I would like to propose a friendly wager to our chief rival, Machine Design magazine. As you know, the Boston Red Sox and Cleveland Indians aka The Tribe square off in game one of the American League Championship Series (ALCS) on Friday night. Given we are based in Boston and Machine Design in Cleveland, I thought I’d propose the following: should the Red Sox lose, I will send a lobster dinner to my counterpart at Machine Design, who is Leland Teschler. I have never met Leland and I am counting on him being a good sport (and sportsfan, too).
Delusional folks in our own Cleveland office are already making noise about Cleveland winning the ALCS. This, of course, is a mere pipe dream. My Oracle says the chances of Cleveland winning the ALCS are one in a billion. Were I to give fair odds, Leland would have to pay me off with a mere pack of gum or equivalent. I mean look what our New England Patriots did to the Cleveland Browns last Sunday! And compare Boston to Cleveland. Wait a minute. That can’t be done - there is no comparison.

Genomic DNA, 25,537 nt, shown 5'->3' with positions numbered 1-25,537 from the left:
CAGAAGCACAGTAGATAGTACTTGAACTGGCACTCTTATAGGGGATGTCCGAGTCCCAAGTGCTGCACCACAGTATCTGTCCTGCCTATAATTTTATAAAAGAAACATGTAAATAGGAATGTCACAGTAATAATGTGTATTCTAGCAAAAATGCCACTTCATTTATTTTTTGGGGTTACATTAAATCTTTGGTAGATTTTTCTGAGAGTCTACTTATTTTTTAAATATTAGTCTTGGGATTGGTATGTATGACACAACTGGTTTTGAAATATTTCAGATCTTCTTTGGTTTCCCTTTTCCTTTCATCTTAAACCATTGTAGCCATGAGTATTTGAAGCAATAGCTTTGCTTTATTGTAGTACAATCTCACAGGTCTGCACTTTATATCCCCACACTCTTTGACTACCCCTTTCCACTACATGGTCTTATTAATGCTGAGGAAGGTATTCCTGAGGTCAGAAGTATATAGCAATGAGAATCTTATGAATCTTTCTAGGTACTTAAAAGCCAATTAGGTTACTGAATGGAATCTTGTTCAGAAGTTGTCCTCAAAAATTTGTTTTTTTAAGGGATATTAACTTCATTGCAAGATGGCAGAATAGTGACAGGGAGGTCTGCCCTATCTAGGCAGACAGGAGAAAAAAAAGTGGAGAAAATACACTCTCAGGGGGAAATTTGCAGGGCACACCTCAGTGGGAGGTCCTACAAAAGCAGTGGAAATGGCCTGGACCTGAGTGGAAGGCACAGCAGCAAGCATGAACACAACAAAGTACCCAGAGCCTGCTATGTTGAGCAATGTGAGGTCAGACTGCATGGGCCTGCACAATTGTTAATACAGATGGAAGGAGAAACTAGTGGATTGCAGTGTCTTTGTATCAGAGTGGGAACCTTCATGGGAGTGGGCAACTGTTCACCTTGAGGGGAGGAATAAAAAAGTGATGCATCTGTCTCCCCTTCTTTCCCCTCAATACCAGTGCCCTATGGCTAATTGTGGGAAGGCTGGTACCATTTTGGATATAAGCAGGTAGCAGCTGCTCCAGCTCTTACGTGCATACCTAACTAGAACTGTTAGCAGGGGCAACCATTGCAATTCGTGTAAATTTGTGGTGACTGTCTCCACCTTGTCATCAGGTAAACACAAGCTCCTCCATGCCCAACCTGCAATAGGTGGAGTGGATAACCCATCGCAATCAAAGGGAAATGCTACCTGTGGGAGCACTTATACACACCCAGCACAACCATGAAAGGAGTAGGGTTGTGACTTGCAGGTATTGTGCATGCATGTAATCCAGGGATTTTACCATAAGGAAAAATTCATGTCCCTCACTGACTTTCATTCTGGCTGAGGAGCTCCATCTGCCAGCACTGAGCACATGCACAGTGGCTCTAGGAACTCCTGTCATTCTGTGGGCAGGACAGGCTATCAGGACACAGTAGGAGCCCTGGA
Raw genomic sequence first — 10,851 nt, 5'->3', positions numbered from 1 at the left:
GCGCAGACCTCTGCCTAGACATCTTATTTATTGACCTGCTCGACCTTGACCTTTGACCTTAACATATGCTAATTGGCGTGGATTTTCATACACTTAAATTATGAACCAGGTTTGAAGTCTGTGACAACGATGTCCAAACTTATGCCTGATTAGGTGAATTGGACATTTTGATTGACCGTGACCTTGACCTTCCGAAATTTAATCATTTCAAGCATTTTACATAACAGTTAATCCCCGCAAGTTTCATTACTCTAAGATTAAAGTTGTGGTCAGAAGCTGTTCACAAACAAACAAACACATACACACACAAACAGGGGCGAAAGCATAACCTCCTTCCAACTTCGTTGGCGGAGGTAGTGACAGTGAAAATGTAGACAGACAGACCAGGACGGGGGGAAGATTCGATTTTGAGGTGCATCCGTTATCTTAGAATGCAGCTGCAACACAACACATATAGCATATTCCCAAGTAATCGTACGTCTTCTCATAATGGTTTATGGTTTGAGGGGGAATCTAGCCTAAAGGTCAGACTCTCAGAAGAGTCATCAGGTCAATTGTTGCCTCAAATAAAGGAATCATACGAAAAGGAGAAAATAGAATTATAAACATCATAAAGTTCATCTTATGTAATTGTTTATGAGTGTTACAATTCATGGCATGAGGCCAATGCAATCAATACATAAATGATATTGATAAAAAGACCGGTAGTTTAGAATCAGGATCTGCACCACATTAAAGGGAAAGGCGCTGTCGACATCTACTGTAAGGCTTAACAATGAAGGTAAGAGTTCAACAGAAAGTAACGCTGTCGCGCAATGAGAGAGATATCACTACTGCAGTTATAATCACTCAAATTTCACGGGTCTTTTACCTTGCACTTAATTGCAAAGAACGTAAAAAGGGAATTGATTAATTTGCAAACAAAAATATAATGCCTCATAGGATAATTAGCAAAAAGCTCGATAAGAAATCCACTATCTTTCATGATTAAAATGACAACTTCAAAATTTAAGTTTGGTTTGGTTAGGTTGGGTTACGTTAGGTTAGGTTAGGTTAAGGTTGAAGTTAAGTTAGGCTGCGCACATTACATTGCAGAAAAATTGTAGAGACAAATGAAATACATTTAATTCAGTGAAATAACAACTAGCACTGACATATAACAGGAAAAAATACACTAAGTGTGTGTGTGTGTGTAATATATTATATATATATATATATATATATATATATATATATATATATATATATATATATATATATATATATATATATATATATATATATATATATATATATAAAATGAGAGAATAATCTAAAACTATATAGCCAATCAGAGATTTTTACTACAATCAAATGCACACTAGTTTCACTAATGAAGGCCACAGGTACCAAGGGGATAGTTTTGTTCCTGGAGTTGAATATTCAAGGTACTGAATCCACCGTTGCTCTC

What sayeth you, Leland? And what Cleveland culinary delight can you offer me? Sox in six.
At the Design News webinar on June 27, learn all about aluminum extrusion: designing the right shape so it costs the least, is simplest to manufacture, and best fits the application's structural requirements.
For industrial control applications, or even a simple assembly line, that machine can go almost 24/7 without a break. But what happens when the task is a little more complex? That’s where the “smart” machine would come in. The smart machine is one that has some simple (or complex in some cases) processing capability to be able to adapt to changing conditions. Such machines are suited for a host of applications, including automotive, aerospace, defense, medical, computers and electronics, telecommunications, consumer goods, and so on. This radio show will show what’s possible with smart machines, and what tradeoffs need to be made to implement such a solution.